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October 18, 2011 - Burt Angeli
"Wicked," which is playing at New York's lovely Gershwin Theatre, tells the story of the Wicked Witch of the West from the classic film "The Wizard of Oz."
In this morality play set to music, the age old question of the origin of evil is examined: are people born evil or driven to become evil? This is Elphaba's tale and tells of her transformation from a misfit into the witch.
Born with a green complexion, keen intellect and cackling laugh, the unpopular Elphaba is destined for a life of trials. From childhood, she unjustly believes that she is the cause of her sister's paralysis and their mother's death.
The sisters are sent to a girls' college where Elphaba becomes the roommate of the Galinda, the future Glinda, the Good Witch of Oz.
The relationship between the mismatched roommates and their competition for the love of Fiyero forms the plot.
Unlike the intellectual Elphaba, Galinda is shallow and narcissistic. She is willing to turn a blind eye to the injustices in Oz, being content to simply go along with crowd.
The quintessential dumb blonde, she serves up much of the play's humor. (The crowd howled as she casually dismissed Dorothy and her little dog "Dodo.")
Elphaba's idealism and misuse of her magical powers in an attempt to free animals result in her banishment from the oppressive land of Oz and seals her reputation as a wicked witch.
The origins of the characters of Oz — the scarecrow, cowardly lion, tin man and Dorothy (and her famous ruby slippers) — are revealed in the play.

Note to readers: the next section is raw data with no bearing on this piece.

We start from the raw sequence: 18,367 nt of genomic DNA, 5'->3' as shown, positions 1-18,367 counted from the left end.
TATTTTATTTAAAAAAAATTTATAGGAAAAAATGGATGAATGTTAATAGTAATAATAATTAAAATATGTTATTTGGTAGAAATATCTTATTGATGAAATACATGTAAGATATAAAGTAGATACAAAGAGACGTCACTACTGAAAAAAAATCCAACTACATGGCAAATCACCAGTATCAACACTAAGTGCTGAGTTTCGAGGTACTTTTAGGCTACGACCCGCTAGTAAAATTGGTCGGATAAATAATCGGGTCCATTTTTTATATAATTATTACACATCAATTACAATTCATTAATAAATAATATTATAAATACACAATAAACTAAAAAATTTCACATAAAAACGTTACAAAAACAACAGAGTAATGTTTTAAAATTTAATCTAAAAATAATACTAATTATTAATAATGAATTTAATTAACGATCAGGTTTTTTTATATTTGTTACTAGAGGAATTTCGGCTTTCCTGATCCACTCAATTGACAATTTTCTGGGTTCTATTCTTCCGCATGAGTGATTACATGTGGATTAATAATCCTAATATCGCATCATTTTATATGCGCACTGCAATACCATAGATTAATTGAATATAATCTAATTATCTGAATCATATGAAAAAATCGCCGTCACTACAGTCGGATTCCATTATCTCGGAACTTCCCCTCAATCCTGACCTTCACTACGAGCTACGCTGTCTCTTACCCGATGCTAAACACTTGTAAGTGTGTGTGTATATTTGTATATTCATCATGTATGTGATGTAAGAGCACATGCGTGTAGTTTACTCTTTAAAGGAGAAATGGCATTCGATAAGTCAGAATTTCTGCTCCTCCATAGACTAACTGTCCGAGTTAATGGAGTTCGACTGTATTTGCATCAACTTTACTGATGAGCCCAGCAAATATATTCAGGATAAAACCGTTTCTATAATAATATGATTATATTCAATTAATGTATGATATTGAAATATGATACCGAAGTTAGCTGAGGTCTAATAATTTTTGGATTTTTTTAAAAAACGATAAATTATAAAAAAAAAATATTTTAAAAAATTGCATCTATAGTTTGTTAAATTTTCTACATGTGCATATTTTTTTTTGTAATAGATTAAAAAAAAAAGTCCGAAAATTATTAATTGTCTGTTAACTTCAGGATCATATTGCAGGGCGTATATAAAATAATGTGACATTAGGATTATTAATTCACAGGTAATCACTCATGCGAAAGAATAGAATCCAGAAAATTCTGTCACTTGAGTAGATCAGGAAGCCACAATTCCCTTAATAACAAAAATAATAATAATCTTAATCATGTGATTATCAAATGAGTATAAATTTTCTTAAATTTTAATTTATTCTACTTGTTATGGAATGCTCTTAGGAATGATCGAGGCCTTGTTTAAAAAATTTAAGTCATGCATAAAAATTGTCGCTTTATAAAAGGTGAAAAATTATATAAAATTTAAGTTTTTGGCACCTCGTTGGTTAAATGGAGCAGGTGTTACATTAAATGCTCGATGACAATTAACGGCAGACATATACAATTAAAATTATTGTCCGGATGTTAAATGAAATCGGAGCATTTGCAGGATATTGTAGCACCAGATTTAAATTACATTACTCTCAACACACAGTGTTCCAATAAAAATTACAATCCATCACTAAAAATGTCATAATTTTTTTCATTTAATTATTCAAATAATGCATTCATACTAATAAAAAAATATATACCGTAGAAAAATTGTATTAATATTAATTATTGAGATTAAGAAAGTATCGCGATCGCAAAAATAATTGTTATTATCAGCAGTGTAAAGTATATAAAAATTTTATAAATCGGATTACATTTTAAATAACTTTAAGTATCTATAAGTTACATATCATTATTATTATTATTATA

As for the play's wizard, he is a far more sinister character than the bumbling, opportunistic traveling salesman played by the genial Frank Morgan in the movie. (And speaking of the beloved actor Frank Morgan, the poor scapegoat, Dr. Dillamond, strikes a similar note to the ill-fated gentle Professor Roth in the movie "The Mortal Storm." In like manner, the evil guards of "Wicked" bear a frightening resemblance to the horrible Nazi SS.)
The character of the headmistress, Madame Morrible, (Kathy Fitzgerald) whose abundant bustle could easily wipe out half of munchkin land, conjures up memories of the irrepressible Hermione Gingold's character Eulalie Shin in "The Music Man."
While some might miss the original Oz's "Over the Rainbow," this Stephen Schwartz musical has its high points.
The audience roared its approval for Elphaba's soaring "Defying Gravity" and the beautiful duet "For Good" of Glinda (Chandra Lee Schwartz) and Elphaba (Jackie Burns) is touching.
For the theatre goer who is lucky enough to take in "Wicked," should one take to heart its message of tolerance, gentleness to all creatures and the transformative power of friendship, one just might be "changed for the good" — if, just a little — for having seen this enchanting musical experience. (Regina M. Angeli)
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